Bone morphogenetic proteins (BMPs), which belong to TGF-β superfamily, are involved in most processes related to skeletal development and play critical roles in cartilage formation and maintenance [36]. BMP2, BMP4, and BMP7 contribute to chondrocyte differentiation by regulating SOX9 expression, and promote endochondral ossification by regulating RUNX2 transcription [37-39]. Furthermore, BMP3 promotes terminal hypertrophic chondrocyte maturation.

SIGNALING PATHWAYS AFFECTING ON THE GROWTH PLATE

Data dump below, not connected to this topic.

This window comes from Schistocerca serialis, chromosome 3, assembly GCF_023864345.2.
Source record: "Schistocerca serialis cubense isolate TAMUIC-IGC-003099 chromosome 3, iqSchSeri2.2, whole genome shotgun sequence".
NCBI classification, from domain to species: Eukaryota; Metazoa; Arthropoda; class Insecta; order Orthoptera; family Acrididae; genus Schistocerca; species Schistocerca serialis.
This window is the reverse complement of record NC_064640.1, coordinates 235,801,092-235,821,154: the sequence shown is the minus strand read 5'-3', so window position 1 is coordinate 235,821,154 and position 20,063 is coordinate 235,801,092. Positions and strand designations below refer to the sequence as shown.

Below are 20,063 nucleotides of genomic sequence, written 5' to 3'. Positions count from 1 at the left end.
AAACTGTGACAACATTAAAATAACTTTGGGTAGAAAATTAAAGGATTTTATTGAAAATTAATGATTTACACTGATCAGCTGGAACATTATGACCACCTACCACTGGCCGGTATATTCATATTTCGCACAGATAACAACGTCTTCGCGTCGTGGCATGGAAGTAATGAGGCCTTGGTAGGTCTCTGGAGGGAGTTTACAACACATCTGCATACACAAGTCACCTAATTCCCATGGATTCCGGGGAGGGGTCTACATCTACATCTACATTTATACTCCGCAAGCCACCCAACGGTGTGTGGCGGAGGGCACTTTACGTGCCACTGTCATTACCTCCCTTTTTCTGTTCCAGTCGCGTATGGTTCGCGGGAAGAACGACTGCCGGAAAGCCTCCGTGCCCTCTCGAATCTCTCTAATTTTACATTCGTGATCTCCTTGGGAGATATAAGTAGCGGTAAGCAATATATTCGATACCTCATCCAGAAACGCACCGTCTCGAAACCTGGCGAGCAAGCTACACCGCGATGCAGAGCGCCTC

Wnt signaling pathway plays a crucial role in regulating chondrocytes proliferation and differentiation. Wnt signaling can be classified as β-catenin-dependent and β-catenin-independent pathway (canonical and non-canonical pathway, respectively) [40]. In the canonical pathway, activation of Wnt signaling occurs when the secreted glycoprotein Wnt binds to the seven-transmembrane frizzled protein receptor and the lipoprotein receptor-related protein-5/6. Then, the cytoplasmic protein Disheveled is recruited along with the destruction complex consisting of Axin, glycogen synthesis kinase-3β, adenomatous polyposis coli, and casein kinase1, resulting in the suppressed β-catenin phosphorylation. Increased cytoplasmic β-catenin translocate to the nucleus where it forms a complex with T-cell factor/lymphoid enhancer factor and controls the transcription of the target genes SOX9 and RUNX2. The β-catenin signaling can regulate the mesenchymal stem cell differentiation, and the embryonic knock out of β-catenin gene leads to ectopic chondrogenesis [41]. The non-canonical signaling pathway includes the Wnt/Ca2+ signaling pathway, mitogen-activated protein kinase (MAPK), inositol triphosphate-intercellular calcium, the planar cell polarity (PCP) signaling pathway, and c-Jun N-terminal kinase (JNK), which activation occurs independently of β-catenin. Non-canonical signaling is also essential for cytoskeletal reorganization and chondrocyte differentiation. Loss of chondrocyte polarity and delayed endochondral ossification result from disruption of PCP protein localization [42].